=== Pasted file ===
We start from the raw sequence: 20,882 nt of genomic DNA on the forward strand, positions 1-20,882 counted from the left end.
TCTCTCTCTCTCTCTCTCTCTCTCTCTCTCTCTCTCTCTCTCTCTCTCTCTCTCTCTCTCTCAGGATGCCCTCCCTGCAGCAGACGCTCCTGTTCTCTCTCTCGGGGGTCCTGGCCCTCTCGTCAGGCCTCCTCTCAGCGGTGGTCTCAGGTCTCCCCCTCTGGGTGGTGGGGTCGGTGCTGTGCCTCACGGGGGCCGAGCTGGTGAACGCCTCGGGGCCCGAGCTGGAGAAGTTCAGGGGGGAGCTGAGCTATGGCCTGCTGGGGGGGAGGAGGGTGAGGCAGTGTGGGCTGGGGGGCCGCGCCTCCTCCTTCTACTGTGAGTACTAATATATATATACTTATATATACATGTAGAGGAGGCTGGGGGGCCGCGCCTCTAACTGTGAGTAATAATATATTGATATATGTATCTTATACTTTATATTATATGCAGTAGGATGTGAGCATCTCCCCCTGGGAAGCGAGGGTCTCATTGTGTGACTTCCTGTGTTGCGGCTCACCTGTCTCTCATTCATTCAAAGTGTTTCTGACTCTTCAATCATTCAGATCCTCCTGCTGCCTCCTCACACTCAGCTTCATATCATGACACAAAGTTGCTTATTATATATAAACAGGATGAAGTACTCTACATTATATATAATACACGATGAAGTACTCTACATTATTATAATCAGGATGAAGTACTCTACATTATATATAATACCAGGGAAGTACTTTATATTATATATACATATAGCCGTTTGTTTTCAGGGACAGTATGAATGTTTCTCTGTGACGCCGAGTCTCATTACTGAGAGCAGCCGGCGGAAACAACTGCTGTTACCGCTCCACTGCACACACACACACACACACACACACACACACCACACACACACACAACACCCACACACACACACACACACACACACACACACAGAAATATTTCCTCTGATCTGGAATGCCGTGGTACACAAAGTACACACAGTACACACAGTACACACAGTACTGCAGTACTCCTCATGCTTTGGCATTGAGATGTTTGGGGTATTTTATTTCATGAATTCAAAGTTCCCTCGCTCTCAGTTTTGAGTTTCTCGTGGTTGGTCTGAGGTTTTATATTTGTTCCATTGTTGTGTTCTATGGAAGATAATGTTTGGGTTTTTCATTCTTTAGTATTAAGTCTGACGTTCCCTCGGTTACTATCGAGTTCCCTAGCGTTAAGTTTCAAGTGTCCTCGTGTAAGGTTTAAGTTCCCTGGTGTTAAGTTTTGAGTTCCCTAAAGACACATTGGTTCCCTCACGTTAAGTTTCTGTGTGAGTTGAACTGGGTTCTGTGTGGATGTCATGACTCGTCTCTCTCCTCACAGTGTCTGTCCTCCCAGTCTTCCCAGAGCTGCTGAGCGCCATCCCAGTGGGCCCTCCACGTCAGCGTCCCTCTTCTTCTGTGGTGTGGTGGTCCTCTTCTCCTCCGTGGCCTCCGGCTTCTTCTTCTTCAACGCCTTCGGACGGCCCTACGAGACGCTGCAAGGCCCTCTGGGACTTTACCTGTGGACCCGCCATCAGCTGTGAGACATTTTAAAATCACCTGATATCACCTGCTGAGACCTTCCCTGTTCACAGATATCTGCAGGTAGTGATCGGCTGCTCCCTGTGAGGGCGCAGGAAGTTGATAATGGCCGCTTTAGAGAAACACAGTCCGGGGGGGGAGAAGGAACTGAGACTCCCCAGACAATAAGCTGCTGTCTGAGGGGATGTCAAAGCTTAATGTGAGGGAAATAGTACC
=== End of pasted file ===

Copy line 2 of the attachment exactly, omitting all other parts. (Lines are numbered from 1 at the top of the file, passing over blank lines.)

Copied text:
TCTCTCTCTCTCTCTCTCTCTCTCTCTCTCTCTCTCTCTCTCTCTCTCTCTCTCTCTCTCTCAGGATGCCCTCCCTGCAGCAGACGCTCCTGTTCTCTCTCTCGGGGGTCCTGGCCCTCTCGTCAGGCCTCCTCTCAGCGGTGGTCTCAGGTCTCCCCCTCTGGGTGGTGGGGTCGGTGCTGTGCCTCACGGGGGCCGAGCTGGTGAACGCCTCGGGGCCCGAGCTGGAGAAGTTCAGGGGGGAGCTGAGCTATGGCCTGCTGGGGGGGAGGAGGGTGAGGCAGTGTGGGCTGGGGGGCCGCGCCTCCTCCTTCTACTGTGAGTACTAATATATATATACTTATATATACATGTAGAGGAGGCTGGGGGGCCGCGCCTCTAACTGTGAGTAATAATATATTGATATATGTATCTTATACTTTATATTATATGCAGTAGGATGTGAGCATCTCCCCCTGGGAAGCGAGGGTCTCATTGTGTGACTTCCTGTGTTGCGGCTCACCTGTCTCTCATTCATTCAAAGTGTTTCTGACTCTTCAATCATTCAGATCCTCCTGCTGCCTCCTCACACTCAGCTTCATATCATGACACAAAGTTGCTTATTATATATAAACAGGATGAAGTACTCTACATTATATATAATACACGATGAAGTACTCTACATTATTATAATCAGGATGAAGTACTCTACATTATATATAATACCAGGGAAGTACTTTATATTATATATACATATAGCCGTTTGTTTTCAGGGACAGTATGAATGTTTCTCTGTGACGCCGAGTCTCATTACTGAGAGCAGCCGGCGGAAACAACTGCTGTTACCGCTCCACTGCACACACACACACACACACACACACACACACCACACACACACACAACACCCACACACACACACACACACACACACACACACAGAAATATTTCCTCTGATCTGGAATGCCGTGGTACACAAAGTACACACAGTACACACAGTACACACAGTACTGCAGTACTCCTCATGCTTTGGCATTGAGATGTTTGGGGTATTTTATTTCATGAATTCAAAGTTCCCTCGCTCTCAGTTTTGAGTTTCTCGTGGTTGGTCTGAGGTTTTATATTTGTTCCATTGTTGTGTTCTATGGAAGATAATGTTTGGGTTTTTCATTCTTTAGTATTAAGTCTGACGTTCCCTCGGTTACTATCGAGTTCCCTAGCGTTAAGTTTCAAGTGTCCTCGTGTAAGGTTTAAGTTCCCTGGTGTTAAGTTTTGAGTTCCCTAAAGACACATTGGTTCCCTCACGTTAAGTTTCTGTGTGAGTTGAACTGGGTTCTGTGTGGATGTCATGACTCGTCTCTCTCCTCACAGTGTCTGTCCTCCCAGTCTTCCCAGAGCTGCTGAGCGCCATCCCAGTGGGCCCTCCACGTCAGCGTCCCTCTTCTTCTGTGGTGTGGTGGTCCTCTTCTCCTCCGTGGCCTCCGGCTTCTTCTTCTTCAACGCCTTCGGACGGCCCTACGAGACGCTGCAAGGCCCTCTGGGACTTTACCTGTGGACCCGCCATCAGCTGTGAGACATTTTAAAATCACCTGATATCACCTGCTGAGACCTTCCCTGTTCACAGATATCTGCAGGTAGTGATCGGCTGCTCCCTGTGAGGGCGCAGGAAGTTGATAATGGCCGCTTTAGAGAAACACAGTCCGGGGGGGGAGAAGGAACTGAGACTCCCCAGACAATAAGCTGCTGTCTGAGGGGATGTCAAAGCTTAATGTGAGGGAAATAGTACC